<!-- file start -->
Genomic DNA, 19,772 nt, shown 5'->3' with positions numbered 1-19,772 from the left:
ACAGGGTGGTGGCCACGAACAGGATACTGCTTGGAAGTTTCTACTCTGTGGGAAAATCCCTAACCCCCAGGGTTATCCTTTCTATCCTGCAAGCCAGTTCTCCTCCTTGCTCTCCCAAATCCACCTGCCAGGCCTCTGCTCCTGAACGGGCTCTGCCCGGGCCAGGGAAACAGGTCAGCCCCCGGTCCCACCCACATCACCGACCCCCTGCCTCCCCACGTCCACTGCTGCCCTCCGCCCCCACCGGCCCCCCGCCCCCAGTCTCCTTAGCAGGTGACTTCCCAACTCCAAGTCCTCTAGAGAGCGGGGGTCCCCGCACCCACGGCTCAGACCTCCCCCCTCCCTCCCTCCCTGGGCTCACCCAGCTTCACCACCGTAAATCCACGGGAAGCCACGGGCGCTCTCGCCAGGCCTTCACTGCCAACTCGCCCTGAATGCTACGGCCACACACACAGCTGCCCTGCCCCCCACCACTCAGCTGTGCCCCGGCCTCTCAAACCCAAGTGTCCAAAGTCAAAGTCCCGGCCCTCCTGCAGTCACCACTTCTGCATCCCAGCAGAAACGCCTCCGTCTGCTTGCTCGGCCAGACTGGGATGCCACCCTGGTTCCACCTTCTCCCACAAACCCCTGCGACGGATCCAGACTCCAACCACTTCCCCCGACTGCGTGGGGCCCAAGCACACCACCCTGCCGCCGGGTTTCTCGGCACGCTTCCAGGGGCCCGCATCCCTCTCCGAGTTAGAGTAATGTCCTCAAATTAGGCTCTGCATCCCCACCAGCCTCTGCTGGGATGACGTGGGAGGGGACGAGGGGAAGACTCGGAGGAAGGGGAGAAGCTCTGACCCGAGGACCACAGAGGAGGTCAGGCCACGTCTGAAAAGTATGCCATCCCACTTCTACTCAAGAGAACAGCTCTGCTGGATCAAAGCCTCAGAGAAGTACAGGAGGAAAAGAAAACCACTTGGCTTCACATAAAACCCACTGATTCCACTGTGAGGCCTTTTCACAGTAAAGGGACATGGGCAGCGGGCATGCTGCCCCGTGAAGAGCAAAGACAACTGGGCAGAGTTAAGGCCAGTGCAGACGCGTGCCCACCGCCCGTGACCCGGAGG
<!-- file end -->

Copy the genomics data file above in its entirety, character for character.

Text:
Genomic DNA, 19,772 nt, shown 5'->3' with positions numbered 1-19,772 from the left:
ACAGGGTGGTGGCCACGAACAGGATACTGCTTGGAAGTTTCTACTCTGTGGGAAAATCCCTAACCCCCAGGGTTATCCTTTCTATCCTGCAAGCCAGTTCTCCTCCTTGCTCTCCCAAATCCACCTGCCAGGCCTCTGCTCCTGAACGGGCTCTGCCCGGGCCAGGGAAACAGGTCAGCCCCCGGTCCCACCCACATCACCGACCCCCTGCCTCCCCACGTCCACTGCTGCCCTCCGCCCCCACCGGCCCCCCGCCCCCAGTCTCCTTAGCAGGTGACTTCCCAACTCCAAGTCCTCTAGAGAGCGGGGGTCCCCGCACCCACGGCTCAGACCTCCCCCCTCCCTCCCTCCCTGGGCTCACCCAGCTTCACCACCGTAAATCCACGGGAAGCCACGGGCGCTCTCGCCAGGCCTTCACTGCCAACTCGCCCTGAATGCTACGGCCACACACACAGCTGCCCTGCCCCCCACCACTCAGCTGTGCCCCGGCCTCTCAAACCCAAGTGTCCAAAGTCAAAGTCCCGGCCCTCCTGCAGTCACCACTTCTGCATCCCAGCAGAAACGCCTCCGTCTGCTTGCTCGGCCAGACTGGGATGCCACCCTGGTTCCACCTTCTCCCACAAACCCCTGCGACGGATCCAGACTCCAACCACTTCCCCCGACTGCGTGGGGCCCAAGCACACCACCCTGCCGCCGGGTTTCTCGGCACGCTTCCAGGGGCCCGCATCCCTCTCCGAGTTAGAGTAATGTCCTCAAATTAGGCTCTGCATCCCCACCAGCCTCTGCTGGGATGACGTGGGAGGGGACGAGGGGAAGACTCGGAGGAAGGGGAGAAGCTCTGACCCGAGGACCACAGAGGAGGTCAGGCCACGTCTGAAAAGTATGCCATCCCACTTCTACTCAAGAGAACAGCTCTGCTGGATCAAAGCCTCAGAGAAGTACAGGAGGAAAAGAAAACCACTTGGCTTCACATAAAACCCACTGATTCCACTGTGAGGCCTTTTCACAGTAAAGGGACATGGGCAGCGGGCATGCTGCCCCGTGAAGAGCAAAGACAACTGGGCAGAGTTAAGGCCAGTGCAGACGCGTGCCCACCGCCCGTGACCCGGAGG